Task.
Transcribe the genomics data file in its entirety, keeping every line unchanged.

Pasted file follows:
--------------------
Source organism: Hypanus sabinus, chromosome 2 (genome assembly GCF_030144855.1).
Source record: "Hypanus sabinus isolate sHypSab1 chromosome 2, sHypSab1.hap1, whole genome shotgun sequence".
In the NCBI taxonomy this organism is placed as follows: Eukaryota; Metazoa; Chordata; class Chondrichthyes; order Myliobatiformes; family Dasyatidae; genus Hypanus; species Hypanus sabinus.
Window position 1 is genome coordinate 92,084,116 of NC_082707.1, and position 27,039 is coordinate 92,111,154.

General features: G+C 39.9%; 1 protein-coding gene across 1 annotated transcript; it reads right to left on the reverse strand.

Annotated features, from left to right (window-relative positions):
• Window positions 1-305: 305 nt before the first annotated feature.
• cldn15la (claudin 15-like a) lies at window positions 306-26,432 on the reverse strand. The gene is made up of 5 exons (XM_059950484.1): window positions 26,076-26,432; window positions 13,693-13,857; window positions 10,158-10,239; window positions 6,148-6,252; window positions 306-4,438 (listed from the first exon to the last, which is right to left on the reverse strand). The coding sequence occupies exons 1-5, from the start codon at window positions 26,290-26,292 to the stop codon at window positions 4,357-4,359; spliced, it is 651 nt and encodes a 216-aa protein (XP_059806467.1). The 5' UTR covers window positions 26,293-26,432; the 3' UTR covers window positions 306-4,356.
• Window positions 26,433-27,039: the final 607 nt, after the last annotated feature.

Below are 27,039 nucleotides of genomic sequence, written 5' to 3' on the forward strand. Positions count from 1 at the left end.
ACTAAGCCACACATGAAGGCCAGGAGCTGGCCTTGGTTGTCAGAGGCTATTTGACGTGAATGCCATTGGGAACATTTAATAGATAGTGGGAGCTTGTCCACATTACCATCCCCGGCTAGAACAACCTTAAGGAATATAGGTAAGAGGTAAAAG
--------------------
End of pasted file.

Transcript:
Source organism: Hypanus sabinus, chromosome 2 (genome assembly GCF_030144855.1).
Source record: "Hypanus sabinus isolate sHypSab1 chromosome 2, sHypSab1.hap1, whole genome shotgun sequence".
In the NCBI taxonomy this organism is placed as follows: Eukaryota; Metazoa; Chordata; class Chondrichthyes; order Myliobatiformes; family Dasyatidae; genus Hypanus; species Hypanus sabinus.
Window position 1 is genome coordinate 92,084,116 of NC_082707.1, and position 27,039 is coordinate 92,111,154.

General features: G+C 39.9%; 1 protein-coding gene across 1 annotated transcript; it reads right to left on the reverse strand.

Annotated features, from left to right (window-relative positions):
• Window positions 1-305: 305 nt before the first annotated feature.
• cldn15la (claudin 15-like a) lies at window positions 306-26,432 on the reverse strand. The gene is made up of 5 exons (XM_059950484.1): window positions 26,076-26,432; window positions 13,693-13,857; window positions 10,158-10,239; window positions 6,148-6,252; window positions 306-4,438 (listed from the first exon to the last, which is right to left on the reverse strand). The coding sequence occupies exons 1-5, from the start codon at window positions 26,290-26,292 to the stop codon at window positions 4,357-4,359; spliced, it is 651 nt and encodes a 216-aa protein (XP_059806467.1). The 5' UTR covers window positions 26,293-26,432; the 3' UTR covers window positions 306-4,356.
• Window positions 26,433-27,039: the final 607 nt, after the last annotated feature.

Below are 27,039 nucleotides of genomic sequence, written 5' to 3' on the forward strand. Positions count from 1 at the left end.
ACTAAGCCACACATGAAGGCCAGGAGCTGGCCTTGGTTGTCAGAGGCTATTTGACGTGAATGCCATTGGGAACATTTAATAGATAGTGGGAGCTTGTCCACATTACCATCCCCGGCTAGAACAACCTTAAGGAATATAGGTAAGAGGTAAAAG